(WXYZ) — The state of Michigan gave out nearly $8.5 billion in fraudulent unemployment claims.
While the bad actors got paid out, some got caught, while others made out like bandits.
But people like Carol Rossow who went by the books to file for unemployment haven't been paid since July.
She was terminated from her job after 23 years due to the pandemic. She later had hand surgery which further complicated things.
"It's not fair to the hard-working people that need the money and who are not committing fraud," she said. "We are being penalized for that. It's not right."
The state owes her more than $6,000 in unemployment. Her application says it's still in progress.
"It's tough and you know my company has paid into unemployment. I have paid into unemployment," she said.
Last week during a hearing, UIA Director Julie Dale was grilled by state lawmakers over the $8.5 billion of unemployment paid out in unemployment fraud.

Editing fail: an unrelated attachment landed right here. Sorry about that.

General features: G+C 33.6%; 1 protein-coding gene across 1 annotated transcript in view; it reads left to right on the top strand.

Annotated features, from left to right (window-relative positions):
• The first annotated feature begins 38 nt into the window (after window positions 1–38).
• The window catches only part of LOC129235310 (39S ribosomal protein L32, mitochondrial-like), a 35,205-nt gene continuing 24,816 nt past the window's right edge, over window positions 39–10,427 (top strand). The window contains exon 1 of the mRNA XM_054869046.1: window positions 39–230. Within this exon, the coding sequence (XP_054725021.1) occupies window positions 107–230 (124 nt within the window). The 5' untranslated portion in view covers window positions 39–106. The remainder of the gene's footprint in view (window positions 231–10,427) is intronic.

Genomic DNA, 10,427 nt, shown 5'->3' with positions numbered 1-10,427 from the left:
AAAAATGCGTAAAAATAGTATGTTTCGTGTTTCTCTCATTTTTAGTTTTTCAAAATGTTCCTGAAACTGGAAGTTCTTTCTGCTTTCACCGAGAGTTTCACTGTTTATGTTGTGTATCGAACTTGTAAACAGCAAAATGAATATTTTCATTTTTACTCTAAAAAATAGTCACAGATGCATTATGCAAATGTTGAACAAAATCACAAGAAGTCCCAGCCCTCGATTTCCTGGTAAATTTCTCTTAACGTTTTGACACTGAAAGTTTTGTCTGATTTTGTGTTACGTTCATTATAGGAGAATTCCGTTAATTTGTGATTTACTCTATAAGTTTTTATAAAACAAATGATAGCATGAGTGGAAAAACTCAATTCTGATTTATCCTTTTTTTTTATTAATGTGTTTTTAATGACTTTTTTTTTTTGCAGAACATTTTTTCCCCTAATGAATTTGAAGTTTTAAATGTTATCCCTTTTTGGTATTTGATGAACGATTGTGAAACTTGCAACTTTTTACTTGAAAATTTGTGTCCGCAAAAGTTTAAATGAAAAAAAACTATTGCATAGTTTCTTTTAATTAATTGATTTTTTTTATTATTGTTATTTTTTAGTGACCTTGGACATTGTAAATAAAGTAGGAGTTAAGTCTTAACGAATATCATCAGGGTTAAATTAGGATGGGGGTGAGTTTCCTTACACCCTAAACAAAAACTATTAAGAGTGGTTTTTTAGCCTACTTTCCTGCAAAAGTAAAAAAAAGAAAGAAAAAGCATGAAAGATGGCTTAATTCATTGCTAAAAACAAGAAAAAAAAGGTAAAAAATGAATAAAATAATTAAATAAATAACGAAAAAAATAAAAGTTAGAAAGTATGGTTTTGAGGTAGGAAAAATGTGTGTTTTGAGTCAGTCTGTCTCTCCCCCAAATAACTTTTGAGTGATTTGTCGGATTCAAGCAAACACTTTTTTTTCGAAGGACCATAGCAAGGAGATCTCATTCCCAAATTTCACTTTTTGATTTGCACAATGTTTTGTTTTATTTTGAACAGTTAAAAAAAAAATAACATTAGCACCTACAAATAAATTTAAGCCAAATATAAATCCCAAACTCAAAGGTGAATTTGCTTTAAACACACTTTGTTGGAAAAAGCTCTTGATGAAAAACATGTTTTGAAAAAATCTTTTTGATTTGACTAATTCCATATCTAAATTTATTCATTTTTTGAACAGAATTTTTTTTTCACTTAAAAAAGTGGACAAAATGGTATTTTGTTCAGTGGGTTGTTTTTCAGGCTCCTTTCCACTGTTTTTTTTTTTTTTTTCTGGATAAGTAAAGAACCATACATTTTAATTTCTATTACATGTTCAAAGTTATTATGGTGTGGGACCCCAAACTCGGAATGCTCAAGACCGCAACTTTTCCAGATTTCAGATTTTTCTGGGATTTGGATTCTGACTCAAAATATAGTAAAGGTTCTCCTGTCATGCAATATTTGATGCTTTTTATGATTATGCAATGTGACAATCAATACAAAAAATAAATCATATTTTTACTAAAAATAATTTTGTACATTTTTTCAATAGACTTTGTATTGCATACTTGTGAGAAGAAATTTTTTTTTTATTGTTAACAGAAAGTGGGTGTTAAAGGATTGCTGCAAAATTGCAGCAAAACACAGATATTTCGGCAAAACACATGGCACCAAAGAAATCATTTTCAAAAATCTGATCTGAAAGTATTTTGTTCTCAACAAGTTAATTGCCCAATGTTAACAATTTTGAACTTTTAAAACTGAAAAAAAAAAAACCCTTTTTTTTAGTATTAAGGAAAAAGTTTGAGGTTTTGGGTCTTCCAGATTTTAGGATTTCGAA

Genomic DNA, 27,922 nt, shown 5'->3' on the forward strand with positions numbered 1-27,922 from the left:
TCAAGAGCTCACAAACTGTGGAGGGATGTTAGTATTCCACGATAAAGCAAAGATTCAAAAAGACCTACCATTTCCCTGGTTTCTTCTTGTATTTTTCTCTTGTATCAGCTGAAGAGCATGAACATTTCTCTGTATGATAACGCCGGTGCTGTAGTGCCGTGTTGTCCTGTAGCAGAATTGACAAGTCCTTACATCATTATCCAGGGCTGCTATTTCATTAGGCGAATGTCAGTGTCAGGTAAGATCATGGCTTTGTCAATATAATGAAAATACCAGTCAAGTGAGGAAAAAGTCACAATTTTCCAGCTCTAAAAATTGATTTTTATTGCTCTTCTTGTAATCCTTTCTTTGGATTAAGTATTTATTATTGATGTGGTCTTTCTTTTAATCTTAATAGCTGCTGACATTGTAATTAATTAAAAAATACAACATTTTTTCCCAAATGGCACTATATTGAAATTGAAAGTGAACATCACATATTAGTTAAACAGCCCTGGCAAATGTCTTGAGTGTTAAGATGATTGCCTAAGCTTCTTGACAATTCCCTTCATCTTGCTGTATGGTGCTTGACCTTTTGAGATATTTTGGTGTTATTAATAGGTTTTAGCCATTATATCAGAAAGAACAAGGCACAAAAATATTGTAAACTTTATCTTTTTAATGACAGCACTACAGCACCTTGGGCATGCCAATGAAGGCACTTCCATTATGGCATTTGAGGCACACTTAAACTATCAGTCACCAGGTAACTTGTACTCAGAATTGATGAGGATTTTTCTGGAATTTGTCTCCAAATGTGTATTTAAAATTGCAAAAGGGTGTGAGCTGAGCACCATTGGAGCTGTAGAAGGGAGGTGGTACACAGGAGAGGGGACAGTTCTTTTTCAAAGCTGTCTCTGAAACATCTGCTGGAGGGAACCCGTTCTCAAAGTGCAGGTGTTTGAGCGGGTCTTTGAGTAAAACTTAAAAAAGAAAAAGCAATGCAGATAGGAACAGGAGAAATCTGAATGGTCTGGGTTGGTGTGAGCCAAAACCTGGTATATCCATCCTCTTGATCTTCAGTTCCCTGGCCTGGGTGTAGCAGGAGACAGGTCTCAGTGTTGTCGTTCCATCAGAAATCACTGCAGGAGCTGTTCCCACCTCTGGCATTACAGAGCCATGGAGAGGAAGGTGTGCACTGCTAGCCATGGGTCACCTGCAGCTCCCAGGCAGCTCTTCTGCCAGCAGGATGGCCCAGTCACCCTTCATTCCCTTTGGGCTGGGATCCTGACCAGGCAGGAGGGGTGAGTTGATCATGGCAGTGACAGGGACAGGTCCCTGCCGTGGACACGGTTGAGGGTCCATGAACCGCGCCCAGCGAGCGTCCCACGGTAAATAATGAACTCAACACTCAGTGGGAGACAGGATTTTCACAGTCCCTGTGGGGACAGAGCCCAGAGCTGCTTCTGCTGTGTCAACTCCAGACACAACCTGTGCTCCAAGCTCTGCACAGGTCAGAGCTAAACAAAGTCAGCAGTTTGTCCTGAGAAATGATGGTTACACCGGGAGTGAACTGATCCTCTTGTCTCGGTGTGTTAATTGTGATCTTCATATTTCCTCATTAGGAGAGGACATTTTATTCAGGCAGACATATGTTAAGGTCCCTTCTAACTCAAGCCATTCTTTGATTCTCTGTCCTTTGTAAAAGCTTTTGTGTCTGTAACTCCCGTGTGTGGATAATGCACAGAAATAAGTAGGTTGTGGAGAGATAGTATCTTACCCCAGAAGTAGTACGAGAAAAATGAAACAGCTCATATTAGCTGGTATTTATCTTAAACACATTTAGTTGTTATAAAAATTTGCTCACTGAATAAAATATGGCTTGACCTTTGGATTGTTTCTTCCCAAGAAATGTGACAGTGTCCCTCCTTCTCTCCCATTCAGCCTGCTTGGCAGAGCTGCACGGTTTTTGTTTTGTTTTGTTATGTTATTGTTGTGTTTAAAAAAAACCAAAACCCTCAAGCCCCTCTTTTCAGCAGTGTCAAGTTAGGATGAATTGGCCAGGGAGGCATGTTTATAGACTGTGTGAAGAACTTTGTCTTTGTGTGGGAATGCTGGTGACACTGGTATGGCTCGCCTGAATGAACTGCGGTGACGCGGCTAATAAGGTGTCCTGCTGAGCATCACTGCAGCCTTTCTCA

According to Deloitte, of the 8.5 billion dollars paid out to fraudsters:
$2.7-$2.8 billion was paid out to identity thieves
$5.7 billion was paid out to those misrepresenting their employment status
Nearly $4 billion was paid out in overpayments which were either partly or mostly included in the total
Over the holidays the agency flagged 10,000 fraud claims. To date, over 50 Michiganders have been charged with unemployment fraud.
"We are going to keep going after people who have defrauded the system," UIA Communications Manager Nick Assendelf said. "Do our best with our law enforcement partners. Do the best with the resources we have available and we are going to keep pursuing people who got money they weren't entitled to."
The state's advice for people still seeking unemployment: keep trying.
"Make sure you stay up to date with any kind of requests you get from us," Assendelft said. "Make sure documentation is there. Make sure you don't have any outstanding situations or miss possibly a deadline which has created a different situation."
You can also try to make virtual or in-person appointments.